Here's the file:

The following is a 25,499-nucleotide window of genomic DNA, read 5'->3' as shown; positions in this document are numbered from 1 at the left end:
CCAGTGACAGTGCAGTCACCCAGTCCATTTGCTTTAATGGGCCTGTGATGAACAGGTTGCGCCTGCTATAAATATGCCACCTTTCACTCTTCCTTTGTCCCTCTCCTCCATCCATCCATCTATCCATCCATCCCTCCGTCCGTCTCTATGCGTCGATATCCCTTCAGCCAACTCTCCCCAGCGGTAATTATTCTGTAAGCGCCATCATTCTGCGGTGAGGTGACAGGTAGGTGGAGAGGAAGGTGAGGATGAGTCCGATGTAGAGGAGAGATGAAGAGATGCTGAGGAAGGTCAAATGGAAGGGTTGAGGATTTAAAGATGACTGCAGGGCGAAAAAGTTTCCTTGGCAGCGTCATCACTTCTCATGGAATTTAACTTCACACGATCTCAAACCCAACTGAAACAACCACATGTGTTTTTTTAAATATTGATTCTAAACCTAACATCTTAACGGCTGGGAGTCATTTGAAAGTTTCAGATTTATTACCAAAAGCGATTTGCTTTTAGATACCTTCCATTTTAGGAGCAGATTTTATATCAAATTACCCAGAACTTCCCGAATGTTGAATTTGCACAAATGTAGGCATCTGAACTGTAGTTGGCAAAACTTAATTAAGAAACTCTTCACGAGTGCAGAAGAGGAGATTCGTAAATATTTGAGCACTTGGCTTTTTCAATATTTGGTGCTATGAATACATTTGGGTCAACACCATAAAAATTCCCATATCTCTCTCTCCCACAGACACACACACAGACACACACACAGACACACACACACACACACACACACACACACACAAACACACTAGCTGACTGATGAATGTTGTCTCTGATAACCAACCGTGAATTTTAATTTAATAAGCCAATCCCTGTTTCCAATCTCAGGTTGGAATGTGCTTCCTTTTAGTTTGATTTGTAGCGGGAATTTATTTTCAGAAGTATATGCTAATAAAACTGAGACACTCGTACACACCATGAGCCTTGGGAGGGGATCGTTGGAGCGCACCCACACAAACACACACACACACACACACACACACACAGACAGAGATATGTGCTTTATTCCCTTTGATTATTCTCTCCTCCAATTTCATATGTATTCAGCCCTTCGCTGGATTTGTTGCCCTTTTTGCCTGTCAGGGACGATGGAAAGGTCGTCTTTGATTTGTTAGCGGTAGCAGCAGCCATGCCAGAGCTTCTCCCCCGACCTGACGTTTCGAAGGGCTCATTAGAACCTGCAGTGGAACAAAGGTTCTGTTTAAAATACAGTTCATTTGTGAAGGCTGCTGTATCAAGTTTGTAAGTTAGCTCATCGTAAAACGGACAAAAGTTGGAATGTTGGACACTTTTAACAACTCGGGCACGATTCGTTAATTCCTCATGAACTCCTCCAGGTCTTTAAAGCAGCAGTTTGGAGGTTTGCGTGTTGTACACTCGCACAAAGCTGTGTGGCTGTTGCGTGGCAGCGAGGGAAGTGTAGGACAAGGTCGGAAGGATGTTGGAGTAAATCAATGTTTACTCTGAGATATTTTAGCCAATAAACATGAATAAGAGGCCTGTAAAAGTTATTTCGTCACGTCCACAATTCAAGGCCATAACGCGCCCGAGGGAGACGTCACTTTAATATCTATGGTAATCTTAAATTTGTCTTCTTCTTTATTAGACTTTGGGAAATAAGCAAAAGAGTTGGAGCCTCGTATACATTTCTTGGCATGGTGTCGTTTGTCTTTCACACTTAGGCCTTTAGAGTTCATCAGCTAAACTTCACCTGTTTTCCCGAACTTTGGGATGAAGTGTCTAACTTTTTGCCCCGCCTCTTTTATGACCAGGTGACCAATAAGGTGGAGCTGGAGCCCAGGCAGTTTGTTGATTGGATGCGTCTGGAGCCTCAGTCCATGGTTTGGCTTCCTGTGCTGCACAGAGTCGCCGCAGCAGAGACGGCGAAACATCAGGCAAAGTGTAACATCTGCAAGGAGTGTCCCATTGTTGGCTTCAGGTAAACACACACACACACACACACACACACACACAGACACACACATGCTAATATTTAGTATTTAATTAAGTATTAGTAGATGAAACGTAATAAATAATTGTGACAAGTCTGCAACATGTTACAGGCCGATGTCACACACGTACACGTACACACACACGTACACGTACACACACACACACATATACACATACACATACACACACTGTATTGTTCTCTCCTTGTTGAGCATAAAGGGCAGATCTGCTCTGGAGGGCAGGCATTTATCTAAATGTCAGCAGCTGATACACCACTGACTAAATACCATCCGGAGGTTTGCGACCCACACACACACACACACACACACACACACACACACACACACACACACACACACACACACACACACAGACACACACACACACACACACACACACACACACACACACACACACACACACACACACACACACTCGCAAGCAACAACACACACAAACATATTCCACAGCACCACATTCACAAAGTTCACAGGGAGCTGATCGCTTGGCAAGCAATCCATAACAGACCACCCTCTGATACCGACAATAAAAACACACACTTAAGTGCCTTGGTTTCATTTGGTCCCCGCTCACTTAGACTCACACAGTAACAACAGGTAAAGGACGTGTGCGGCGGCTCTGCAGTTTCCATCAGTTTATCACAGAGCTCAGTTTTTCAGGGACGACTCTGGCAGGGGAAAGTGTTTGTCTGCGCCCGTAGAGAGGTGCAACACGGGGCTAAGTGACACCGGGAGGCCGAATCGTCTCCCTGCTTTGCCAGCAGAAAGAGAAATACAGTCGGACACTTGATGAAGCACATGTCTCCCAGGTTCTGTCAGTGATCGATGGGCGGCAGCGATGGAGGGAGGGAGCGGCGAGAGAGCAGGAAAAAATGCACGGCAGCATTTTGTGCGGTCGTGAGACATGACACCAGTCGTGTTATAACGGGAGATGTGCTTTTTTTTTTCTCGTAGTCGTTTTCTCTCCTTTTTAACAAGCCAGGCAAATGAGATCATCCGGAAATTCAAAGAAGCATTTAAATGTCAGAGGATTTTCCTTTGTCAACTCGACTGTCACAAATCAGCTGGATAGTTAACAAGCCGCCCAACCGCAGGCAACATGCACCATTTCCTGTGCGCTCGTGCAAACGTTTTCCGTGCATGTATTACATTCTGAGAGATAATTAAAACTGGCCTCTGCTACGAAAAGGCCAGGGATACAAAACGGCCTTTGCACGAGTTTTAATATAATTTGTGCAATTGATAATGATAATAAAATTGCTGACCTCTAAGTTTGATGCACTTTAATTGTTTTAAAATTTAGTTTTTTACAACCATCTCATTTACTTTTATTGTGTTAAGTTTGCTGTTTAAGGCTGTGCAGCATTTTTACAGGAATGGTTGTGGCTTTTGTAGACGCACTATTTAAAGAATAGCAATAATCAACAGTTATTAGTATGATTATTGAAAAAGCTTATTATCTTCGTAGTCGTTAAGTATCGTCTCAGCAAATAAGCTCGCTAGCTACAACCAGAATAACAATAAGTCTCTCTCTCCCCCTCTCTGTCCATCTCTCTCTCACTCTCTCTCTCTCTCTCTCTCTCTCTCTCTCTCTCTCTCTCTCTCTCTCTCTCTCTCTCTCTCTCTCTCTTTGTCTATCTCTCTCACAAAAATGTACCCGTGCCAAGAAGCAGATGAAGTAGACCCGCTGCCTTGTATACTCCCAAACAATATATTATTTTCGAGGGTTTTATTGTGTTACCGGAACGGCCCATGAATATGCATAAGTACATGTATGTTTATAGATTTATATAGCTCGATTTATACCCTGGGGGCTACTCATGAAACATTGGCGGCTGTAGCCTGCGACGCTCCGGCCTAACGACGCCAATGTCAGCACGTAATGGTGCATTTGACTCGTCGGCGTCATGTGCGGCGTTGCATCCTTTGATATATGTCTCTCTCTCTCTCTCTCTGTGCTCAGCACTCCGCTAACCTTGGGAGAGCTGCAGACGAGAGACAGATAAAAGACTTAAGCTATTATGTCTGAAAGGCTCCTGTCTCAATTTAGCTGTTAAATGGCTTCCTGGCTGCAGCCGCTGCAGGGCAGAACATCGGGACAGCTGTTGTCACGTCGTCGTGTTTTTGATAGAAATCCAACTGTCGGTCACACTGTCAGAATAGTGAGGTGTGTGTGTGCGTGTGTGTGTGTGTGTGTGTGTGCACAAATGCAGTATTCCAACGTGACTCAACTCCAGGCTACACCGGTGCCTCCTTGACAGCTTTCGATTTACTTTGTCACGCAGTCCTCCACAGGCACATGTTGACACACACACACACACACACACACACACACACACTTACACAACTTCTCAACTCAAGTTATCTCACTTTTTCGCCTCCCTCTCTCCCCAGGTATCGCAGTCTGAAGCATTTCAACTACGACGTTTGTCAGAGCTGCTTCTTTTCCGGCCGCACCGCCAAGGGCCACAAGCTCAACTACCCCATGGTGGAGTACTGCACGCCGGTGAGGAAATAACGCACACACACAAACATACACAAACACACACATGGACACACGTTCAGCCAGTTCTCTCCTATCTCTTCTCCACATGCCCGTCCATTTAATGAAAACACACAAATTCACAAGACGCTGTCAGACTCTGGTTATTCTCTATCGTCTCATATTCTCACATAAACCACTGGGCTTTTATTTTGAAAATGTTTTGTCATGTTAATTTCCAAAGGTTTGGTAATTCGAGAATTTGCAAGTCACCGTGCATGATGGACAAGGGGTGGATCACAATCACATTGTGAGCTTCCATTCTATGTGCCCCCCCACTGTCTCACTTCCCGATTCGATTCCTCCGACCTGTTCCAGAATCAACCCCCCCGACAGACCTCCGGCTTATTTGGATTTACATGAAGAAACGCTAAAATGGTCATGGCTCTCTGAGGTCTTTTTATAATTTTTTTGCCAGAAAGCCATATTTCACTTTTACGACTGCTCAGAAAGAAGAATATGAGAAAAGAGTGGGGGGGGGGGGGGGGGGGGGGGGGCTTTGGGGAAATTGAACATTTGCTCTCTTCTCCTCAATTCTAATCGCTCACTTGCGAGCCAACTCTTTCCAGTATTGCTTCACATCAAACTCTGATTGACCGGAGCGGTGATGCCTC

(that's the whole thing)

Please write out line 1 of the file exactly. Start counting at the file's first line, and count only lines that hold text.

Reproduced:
The following is a 25,499-nucleotide window of genomic DNA, read 5'->3' as shown; positions in this document are numbered from 1 at the left end: